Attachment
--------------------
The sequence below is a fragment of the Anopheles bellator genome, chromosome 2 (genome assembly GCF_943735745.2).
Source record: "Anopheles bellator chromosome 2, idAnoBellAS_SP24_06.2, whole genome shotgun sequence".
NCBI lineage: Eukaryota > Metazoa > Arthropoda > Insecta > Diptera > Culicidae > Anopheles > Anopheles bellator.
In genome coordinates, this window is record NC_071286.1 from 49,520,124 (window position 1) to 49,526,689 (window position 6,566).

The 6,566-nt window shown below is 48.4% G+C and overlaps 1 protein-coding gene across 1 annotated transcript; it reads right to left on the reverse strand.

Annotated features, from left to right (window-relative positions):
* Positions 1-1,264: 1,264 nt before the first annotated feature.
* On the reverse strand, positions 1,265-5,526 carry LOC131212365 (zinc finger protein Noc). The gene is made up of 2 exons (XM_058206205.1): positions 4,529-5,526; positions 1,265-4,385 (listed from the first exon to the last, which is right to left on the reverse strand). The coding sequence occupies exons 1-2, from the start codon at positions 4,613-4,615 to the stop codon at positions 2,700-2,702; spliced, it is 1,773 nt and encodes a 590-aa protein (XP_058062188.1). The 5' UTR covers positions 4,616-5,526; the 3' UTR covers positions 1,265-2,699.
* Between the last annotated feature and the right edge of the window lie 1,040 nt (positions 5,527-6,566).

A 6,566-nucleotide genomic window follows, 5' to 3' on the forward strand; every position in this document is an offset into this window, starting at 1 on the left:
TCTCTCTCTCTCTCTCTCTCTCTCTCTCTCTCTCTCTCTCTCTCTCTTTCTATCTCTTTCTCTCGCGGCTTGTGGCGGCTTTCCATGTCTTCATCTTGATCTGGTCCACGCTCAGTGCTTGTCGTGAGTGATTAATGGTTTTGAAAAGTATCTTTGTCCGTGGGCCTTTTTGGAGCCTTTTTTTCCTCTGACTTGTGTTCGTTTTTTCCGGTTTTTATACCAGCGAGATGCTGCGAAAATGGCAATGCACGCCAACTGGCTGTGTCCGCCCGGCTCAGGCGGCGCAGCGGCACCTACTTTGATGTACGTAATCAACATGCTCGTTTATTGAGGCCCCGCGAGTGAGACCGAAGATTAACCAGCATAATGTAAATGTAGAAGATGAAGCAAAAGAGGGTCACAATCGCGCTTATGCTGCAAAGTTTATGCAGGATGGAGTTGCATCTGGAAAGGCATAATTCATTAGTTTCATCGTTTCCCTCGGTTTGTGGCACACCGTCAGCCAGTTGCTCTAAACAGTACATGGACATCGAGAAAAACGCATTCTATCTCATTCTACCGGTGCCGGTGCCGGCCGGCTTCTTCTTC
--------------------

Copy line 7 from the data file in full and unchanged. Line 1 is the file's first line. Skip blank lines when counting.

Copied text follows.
* Positions 1-1,264: 1,264 nt before the first annotated feature.